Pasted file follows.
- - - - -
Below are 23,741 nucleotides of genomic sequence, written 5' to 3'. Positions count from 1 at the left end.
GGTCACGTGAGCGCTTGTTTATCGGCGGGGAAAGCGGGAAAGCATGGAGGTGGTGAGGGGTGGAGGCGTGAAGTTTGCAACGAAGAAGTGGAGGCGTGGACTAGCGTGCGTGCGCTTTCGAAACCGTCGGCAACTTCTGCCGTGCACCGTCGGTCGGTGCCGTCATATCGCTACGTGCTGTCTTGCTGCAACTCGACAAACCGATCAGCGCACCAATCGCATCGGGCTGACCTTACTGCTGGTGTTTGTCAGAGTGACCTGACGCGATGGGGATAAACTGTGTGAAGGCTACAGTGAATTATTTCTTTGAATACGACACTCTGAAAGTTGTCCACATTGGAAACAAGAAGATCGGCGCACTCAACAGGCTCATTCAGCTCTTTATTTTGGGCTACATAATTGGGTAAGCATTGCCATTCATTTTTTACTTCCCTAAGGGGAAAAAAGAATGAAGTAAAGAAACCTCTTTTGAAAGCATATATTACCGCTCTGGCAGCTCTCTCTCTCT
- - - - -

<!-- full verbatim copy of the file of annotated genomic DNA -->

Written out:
Below are 23,741 nucleotides of genomic sequence, written 5' to 3'. Positions count from 1 at the left end.
GGTCACGTGAGCGCTTGTTTATCGGCGGGGAAAGCGGGAAAGCATGGAGGTGGTGAGGGGTGGAGGCGTGAAGTTTGCAACGAAGAAGTGGAGGCGTGGACTAGCGTGCGTGCGCTTTCGAAACCGTCGGCAACTTCTGCCGTGCACCGTCGGTCGGTGCCGTCATATCGCTACGTGCTGTCTTGCTGCAACTCGACAAACCGATCAGCGCACCAATCGCATCGGGCTGACCTTACTGCTGGTGTTTGTCAGAGTGACCTGACGCGATGGGGATAAACTGTGTGAAGGCTACAGTGAATTATTTCTTTGAATACGACACTCTGAAAGTTGTCCACATTGGAAACAAGAAGATCGGCGCACTCAACAGGCTCATTCAGCTCTTTATTTTGGGCTACATAATTGGGTAAGCATTGCCATTCATTTTTTACTTCCCTAAGGGGAAAAAAGAATGAAGTAAAGAAACCTCTTTTGAAAGCATATATTACCGCTCTGGCAGCTCTCTCTCTCT